|The Grand Song, a new movie on the Dong ethnic group, has a lot of such scenes to demonstrate its members' musical art, which was inscribed by UNESCO as an intangible cultural heritage in 2009.[China Daily]|
New film exploring the culture of an ethnic group in Southwest China has gone on nationwide release. Xu Fan reports.
As night falls, a young man takes a wooden ladder and leans it against a closed window on the second floor of a house. Playing a guitar-like instrument, he sings romantic lyrics as his beloved looks on from the other side of the window.
This kind of wooing is not common in big cities, but for Dong people, an ethnic group that mainly lives in Southwest China's Guizhou province, it has been part of their life for centuries. And it now features in the new movie The Grand Song.
The 138-minute film, which opened across China on Nov 17, showcases Dong culture and lifestyle through a romantic story spanning several decades.
The movie is also the first of its kind to explore Dong culture since China launched a project to shoot at least one film for each of the country's 56 ethnic groups in 2014, says Niu Song, secretary-general of the China Ethnic Movies' Promotion Association.
With The Grand Song, the number of ethnic groups that have not had a movie made to record their culture has dropped to 17, says Niu.
As the main consultant on the movie, Niu believes it will help outsiders to learn more about the ethnic group, members of which are believed to be descendants of the Baiyue tribes who lived in areas south of the Yangtze River around 2,500 years ago.
The movie is named after one of the Dong ethnic group's most famous traditional art forms, a chorus performed without the aid of musical instruments.
The songs, which range from themes as diverse as the group's history to the daily routine of their lives, were inscribed in UNESCO's list of intangible cultural heritage in 2009.
The film's director Ou Chouchou and her crew toured nearly 100 villages to interview folk song masters, collecting around 1,000 songs, around half of the group's existing total.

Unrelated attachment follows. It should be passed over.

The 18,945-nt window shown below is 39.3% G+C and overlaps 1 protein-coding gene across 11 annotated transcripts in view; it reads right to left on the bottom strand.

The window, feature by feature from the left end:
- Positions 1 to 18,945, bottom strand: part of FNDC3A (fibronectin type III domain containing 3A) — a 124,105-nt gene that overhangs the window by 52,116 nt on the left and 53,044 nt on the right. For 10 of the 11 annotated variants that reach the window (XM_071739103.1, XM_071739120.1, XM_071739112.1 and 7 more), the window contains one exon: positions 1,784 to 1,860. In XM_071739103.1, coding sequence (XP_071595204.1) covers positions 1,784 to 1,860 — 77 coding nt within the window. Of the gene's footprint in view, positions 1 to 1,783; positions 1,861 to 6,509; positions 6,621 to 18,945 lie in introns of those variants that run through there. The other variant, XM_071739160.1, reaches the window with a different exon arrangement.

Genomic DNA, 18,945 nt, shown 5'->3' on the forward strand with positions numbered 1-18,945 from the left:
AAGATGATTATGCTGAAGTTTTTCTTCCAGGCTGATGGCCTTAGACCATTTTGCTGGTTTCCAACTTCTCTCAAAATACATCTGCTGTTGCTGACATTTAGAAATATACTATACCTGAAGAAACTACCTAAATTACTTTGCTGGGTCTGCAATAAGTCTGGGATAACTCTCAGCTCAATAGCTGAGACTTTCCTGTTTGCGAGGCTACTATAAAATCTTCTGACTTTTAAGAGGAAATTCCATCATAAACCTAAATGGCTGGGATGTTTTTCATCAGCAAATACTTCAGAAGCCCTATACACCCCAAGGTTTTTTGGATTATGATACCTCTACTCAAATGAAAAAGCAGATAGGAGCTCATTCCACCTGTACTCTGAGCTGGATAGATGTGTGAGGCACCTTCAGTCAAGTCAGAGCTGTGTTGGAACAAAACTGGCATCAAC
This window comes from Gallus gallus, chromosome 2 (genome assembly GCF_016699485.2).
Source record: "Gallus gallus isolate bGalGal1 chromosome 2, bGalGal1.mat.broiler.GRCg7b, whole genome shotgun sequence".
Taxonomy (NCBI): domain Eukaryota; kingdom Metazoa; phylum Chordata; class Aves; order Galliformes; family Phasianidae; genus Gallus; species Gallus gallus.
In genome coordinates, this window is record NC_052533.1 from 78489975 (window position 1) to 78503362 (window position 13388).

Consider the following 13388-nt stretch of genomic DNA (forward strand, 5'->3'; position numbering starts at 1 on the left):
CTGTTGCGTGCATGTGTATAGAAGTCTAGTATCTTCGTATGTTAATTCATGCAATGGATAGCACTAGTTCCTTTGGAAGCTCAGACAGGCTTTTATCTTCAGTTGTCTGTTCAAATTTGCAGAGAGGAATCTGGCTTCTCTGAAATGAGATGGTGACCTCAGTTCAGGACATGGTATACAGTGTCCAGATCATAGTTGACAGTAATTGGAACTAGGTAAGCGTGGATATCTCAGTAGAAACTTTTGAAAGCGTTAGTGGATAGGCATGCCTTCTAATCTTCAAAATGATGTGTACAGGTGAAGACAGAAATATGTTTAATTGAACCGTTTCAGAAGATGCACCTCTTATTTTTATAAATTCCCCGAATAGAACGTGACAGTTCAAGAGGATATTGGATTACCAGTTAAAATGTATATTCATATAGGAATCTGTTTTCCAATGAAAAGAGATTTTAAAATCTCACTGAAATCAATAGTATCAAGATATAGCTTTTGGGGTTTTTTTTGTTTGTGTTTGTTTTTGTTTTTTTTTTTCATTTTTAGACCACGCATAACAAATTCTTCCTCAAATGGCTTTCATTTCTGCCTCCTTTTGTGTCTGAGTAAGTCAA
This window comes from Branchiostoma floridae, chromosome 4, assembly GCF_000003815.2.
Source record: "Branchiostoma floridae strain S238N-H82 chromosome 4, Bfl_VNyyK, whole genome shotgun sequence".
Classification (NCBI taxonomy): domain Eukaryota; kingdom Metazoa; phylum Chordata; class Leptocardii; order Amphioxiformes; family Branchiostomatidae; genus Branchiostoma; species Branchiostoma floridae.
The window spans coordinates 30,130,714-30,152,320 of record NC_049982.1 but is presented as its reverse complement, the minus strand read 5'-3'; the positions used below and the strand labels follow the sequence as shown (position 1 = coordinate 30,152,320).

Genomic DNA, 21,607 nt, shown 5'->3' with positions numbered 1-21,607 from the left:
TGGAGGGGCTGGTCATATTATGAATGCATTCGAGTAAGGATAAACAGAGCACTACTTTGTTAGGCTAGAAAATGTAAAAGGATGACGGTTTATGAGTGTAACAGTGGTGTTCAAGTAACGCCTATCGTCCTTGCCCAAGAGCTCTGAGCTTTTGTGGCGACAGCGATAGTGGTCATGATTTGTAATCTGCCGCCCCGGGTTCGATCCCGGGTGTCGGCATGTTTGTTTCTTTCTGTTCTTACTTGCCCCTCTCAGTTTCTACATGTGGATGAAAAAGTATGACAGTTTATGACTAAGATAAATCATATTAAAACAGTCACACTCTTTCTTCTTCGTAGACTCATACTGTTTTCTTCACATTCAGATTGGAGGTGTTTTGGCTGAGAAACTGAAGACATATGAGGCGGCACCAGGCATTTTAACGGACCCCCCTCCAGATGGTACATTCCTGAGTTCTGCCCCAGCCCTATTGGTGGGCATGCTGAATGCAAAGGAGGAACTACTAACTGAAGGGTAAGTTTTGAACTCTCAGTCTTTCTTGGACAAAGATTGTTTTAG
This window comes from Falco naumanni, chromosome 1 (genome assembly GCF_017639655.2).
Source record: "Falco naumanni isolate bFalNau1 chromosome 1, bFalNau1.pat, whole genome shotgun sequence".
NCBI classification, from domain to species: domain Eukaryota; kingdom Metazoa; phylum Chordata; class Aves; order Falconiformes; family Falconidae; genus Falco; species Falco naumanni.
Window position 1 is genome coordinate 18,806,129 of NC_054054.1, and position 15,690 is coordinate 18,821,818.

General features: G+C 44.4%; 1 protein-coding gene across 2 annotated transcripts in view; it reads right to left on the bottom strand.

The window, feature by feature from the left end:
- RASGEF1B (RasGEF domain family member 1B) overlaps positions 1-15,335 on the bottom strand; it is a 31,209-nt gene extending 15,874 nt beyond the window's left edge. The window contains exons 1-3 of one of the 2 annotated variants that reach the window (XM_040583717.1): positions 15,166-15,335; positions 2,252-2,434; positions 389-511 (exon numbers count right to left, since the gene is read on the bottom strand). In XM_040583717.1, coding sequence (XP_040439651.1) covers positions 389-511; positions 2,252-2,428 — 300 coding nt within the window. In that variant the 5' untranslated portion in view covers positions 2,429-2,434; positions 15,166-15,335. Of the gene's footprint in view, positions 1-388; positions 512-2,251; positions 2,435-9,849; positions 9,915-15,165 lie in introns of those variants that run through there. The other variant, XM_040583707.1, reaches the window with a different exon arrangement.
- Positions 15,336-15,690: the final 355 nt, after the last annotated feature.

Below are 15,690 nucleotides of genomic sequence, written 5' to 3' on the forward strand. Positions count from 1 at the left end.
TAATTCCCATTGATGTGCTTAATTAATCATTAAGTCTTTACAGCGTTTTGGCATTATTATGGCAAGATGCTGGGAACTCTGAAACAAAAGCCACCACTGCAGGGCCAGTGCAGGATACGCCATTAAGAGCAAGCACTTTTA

Twenty-four songs shortlisted from 48 are showcased in the movie, with artists from the China Philharmonic Orchestra and the National Center for the Performing Arts to add accompanying music.
Ou explains the folk songs were handled in this way to widen their appeal to a younger, contemporary audience.
"A local saying goes 'rice nourishes the body, while songs nourish the soul'. Music is part of their life and reflects their spirit. I hope their songs will be heard by more people," Ou says.
But the movie, which is based on a true story, may resonate more with young people searching for true love.
With a timeline spanning around 60 years, the movie centers on a gifted Dong singer, who wants to marry her childhood sweetheart but is instead forced to become the wife of a wealthy man. After a devastating fire claims the life of her first love, the woman suffers a breakdown and edges toward the brink of insanity. In the end, her husband's decades-long care for her finally cures her broken heart.
"I didn't conceive the story. I heard about it from people involved in the project," says Ou, speaking on the sidelines of a promotional event for the film in Beijing.
Ou worked on the project over the course of six years. During one visit to interview local people, she was introduced to an elderly singer known as one of the "five golden flowers" - a reference to the then most-celebrated female singers of the Dong ethnic group who performed for state leaders in the 1950s.
The elderly lady recalled her early years, involving an unforgettable love affair with a man who stayed single after the couple were forced apart.
"Her story touched me. It's impossible to imagine that someone nowadays will wait for an entire lifetime for a love that may never be returned," says the 34-year-old filmmaker.
As a native growing up in the Qiandongnan Miao and Dong autonomous prefecture, Guizhou province, Ou was fascinated by local legends from a young age and in 2002 began to visit the remote villages scattered around the mountains there.
After she graduated from the Beijing Film Academy, Ou began to make movies about the Dong and Miao people, making her the first film director to come from either of the ethnic groups.
Her directorial debut Anayi, a 2006 movie about a Miao woman adept at embroidery, skillfully blends local customs with romance.
One of the movie's most acclaimed scenes features up to 1,000 Miao women dressed in local costume to celebrate their traditional Miao Sisters' Meal Festival, a local matchmaking event.
Close to the Sun - her second movie released in 2012 - praises the simplicity and kindness of the Miao people from the perspective of a French painter who suffers a serious illness but is rescued by the locals.
But the market for arthouse romances remains tough.
In the year leading up to its nationwide release, The Grand Song had more than 300 free screenings around Guizhou and was watched by more than 42,000 rural residents.
"We were short of financing for marketing and distribution back then. I didn't expect the movie to go on general release. It's great to see it arrive in theaters - I just hope it won't be labeled as an ethnic-themed feature," says Ou.
|Director Ou Chouchou (center) alongside actress Wang Jia (second left) promote the movie in Beijing. [China Daily]|
(Source: China Daily)
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